48 spend less on juice products, which indicates that all brands of different orange juice may hold consumers back from purchasing more juice products. The results of consumer WTP for 10% OJD, 100% FCOJ and N FC reflect the dynamic nature of the current juice product market. On one hand, more knowledge of juice products is associated with smaller WTP for 10% OJD, which is in fact a less healthy juice product. On the other hand, Chinese consumers may still be co nfused with different types of juice products, because more knowledge does not result in high WTP for 100% FCOJ and NFC, which is healthy and used as the major resource of vitamins in some western developed countries. From a marketing perspective, it is ve ry difficult to differentiate the market of 10% OJD by demographics, because Chinese consumers are very familiar with these types of juice product and it is a low price and low end product. Increasing sales of this type of products depend s on the growth in the total expenditure on all juice products and thus should focus on the expansion in the second or third tier cities or rural sides of China. In addition, the producers of all types of juice products should target consumers that normally spend more on ju ice products. The producers of 100% FCOJ and NFC should pay particular attention to those consumers because juice expenditure has a much larger impact on consumer WTP for 100% FCOJ and NFC. In addition, males also should be targeted as future consumers of 100% FCOJ and NFC because they are more likely to spend more money on these types of juice products The major focus of this research is basically focused on knowledge, perception and WTP for orange juice. Although the some results of the study like co nsume rs WTP for orange juice do not have enough significant variables there still might be some appealing implications to both the industries and academics.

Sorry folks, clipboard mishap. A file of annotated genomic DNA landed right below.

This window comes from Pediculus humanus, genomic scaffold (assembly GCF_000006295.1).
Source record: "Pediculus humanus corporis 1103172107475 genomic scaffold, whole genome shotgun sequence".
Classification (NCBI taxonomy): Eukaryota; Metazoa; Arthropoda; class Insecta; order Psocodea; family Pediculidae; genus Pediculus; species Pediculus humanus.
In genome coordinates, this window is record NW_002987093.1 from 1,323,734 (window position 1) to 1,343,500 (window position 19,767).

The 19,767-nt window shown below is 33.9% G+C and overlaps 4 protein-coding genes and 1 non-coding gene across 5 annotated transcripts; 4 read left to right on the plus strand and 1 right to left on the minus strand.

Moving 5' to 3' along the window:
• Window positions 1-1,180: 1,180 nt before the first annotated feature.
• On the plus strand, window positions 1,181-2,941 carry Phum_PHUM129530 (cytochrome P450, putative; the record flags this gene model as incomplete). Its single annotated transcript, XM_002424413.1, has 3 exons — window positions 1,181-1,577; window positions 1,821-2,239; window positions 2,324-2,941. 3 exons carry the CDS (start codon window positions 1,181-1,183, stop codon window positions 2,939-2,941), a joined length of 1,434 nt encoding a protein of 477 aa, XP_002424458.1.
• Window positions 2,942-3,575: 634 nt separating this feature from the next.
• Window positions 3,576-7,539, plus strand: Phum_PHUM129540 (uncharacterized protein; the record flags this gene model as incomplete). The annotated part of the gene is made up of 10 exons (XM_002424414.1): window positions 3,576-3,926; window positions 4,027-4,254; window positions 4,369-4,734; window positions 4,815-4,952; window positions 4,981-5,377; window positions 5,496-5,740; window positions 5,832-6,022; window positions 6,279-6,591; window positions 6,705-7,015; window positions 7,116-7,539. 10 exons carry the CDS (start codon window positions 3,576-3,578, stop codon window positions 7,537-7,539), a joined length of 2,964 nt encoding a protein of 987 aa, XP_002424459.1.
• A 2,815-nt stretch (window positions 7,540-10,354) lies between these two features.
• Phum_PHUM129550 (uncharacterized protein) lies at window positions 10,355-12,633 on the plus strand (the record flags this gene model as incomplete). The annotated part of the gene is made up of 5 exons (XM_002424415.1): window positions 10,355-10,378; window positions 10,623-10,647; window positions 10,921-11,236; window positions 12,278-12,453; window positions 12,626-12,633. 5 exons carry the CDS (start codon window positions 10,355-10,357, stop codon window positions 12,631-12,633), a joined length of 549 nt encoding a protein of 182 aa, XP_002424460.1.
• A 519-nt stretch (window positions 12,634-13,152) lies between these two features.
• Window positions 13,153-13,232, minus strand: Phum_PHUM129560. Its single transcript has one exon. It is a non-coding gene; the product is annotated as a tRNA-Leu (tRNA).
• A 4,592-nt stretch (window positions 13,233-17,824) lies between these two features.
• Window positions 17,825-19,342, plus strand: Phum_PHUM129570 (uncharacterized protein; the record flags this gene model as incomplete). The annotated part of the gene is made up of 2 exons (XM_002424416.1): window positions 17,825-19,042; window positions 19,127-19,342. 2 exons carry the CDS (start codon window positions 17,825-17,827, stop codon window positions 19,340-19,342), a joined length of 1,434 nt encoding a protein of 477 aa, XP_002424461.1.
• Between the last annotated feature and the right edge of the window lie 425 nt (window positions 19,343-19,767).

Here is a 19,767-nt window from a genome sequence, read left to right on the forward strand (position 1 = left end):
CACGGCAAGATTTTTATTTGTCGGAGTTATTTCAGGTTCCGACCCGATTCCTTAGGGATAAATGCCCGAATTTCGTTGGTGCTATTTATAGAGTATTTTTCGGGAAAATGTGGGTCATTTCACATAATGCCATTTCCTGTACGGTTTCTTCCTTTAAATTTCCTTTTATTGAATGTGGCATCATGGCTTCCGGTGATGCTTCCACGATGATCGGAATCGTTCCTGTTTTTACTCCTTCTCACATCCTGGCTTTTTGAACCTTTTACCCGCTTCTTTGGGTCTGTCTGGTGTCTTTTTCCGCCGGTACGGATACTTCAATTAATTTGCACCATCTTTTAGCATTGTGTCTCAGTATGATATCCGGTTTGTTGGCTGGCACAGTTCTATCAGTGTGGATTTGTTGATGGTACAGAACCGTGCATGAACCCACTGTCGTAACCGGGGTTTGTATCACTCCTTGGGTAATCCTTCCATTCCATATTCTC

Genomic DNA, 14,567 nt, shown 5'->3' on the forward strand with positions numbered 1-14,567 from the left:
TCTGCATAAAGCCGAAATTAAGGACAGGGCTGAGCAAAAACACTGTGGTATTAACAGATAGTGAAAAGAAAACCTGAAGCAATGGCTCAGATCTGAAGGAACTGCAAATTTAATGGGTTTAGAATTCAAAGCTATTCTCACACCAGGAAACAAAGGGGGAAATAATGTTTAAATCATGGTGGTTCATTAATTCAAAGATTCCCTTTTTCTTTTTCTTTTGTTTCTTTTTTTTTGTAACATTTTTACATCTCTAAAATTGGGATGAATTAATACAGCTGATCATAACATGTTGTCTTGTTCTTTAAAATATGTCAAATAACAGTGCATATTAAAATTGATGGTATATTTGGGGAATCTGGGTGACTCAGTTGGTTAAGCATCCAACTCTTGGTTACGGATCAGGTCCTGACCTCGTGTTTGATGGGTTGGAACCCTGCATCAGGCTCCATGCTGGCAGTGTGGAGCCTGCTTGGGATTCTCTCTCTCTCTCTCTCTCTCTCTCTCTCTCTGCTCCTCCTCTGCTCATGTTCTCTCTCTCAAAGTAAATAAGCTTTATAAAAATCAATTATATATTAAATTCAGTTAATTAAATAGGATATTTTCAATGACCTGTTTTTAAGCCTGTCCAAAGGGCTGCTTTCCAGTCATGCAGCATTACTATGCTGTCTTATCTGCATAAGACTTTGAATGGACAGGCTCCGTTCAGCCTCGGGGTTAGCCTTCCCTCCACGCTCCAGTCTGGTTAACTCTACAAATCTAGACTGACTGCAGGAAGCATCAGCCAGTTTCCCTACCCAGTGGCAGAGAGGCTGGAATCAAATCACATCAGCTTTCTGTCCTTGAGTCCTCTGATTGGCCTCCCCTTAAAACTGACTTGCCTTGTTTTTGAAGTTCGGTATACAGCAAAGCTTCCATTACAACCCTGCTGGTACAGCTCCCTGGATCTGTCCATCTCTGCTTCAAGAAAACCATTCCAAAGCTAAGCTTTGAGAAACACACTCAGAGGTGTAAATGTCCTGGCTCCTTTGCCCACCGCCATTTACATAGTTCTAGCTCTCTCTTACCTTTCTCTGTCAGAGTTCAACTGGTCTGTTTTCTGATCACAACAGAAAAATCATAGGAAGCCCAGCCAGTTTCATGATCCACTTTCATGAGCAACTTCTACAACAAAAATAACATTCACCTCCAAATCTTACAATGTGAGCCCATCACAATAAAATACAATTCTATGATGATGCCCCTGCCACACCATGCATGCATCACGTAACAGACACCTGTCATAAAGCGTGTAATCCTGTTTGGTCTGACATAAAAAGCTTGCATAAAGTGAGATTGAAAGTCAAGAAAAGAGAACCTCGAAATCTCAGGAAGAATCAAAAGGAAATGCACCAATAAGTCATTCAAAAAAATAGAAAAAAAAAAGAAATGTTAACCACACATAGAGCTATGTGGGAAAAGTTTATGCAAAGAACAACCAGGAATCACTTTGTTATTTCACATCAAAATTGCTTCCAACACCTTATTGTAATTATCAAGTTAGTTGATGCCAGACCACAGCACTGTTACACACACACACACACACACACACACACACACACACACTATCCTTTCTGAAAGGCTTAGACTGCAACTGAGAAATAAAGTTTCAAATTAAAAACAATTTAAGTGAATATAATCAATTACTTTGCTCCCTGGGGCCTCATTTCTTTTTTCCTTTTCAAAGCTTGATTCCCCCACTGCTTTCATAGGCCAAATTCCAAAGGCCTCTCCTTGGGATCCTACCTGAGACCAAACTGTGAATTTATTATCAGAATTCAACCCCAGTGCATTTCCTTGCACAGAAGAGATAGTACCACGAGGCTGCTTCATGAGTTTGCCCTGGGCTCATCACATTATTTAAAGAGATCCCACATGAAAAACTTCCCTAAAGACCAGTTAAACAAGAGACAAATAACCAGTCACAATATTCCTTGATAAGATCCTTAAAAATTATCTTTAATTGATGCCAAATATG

PAGE 49

49 This study might be useful to the world food exporters and juice makers such like the Florida citrus in dustries who are interested in the Chinese market. It has been proven by the histor ical data that the Chinese market is a p otential market for western food and new types of orange juice. For western food industries to provide Chinese consumers with the sa fe foods and service is very important. To indicate whether there is a potential market of NFC orange juice in current WTP for 100% NFC orange juice is averagely 9.21 RM B ($ 1.48) for a volume of 450mL while the actual price from 15 RMB ($2.41) to 20 RMB ($3.22) for the same volume. Although the Chinese average market price of NFC in the United States, which is $0.85 for the same volume, the market price in China still highly exceeds lower the market price of NFC in China as low as that in the United States or at least lower than WTP there is little possibility to open the market for 100% NFC under current Considering the current level of s not as competitive as 10% OJD in current Chinese market. To exploit the market of 100% NFC juice in China in the future besides to lower the market price by cutting down the cost, more attention is also suggested to placed on males who spend m ore on fr uit juice/juice drinks A few more studies are also needed to provide base for sales strategies. One drawba ck of current research is that it did not take the market conditions into consideration, suc h as the price effect of pre existing orange juice (OJD a nd 100% FCOJ) on the relatively new coming orange juice (100% NFC) in China. Since the current market is most made up of OJD, and it is quite cheap compared with 100% NFC due to the lower juice contents, the cross price effect should have a significant

PAGE 50

50 eff ect on consumers WTP for 100% NFC. Future research might adopt contingent valuation to study this cross price effect. In addition to provide the industry with more current information of C hinese citrus market, attributes that consumers consider importan t should also be investigated and summarized. It would be also interesting to adopt choice experiment s to specifically study consumers WTP for orange juice with different attributes. This study might be also useful for further research on behavio r on western food and orange juice in China. For instance, the western brand effect might be an interesting topic to study. In order to evaluate the western brand effect the WTP for both western brands such like Minute Maid and domestic brands such like Hu iyuan might t o be estimated and compared.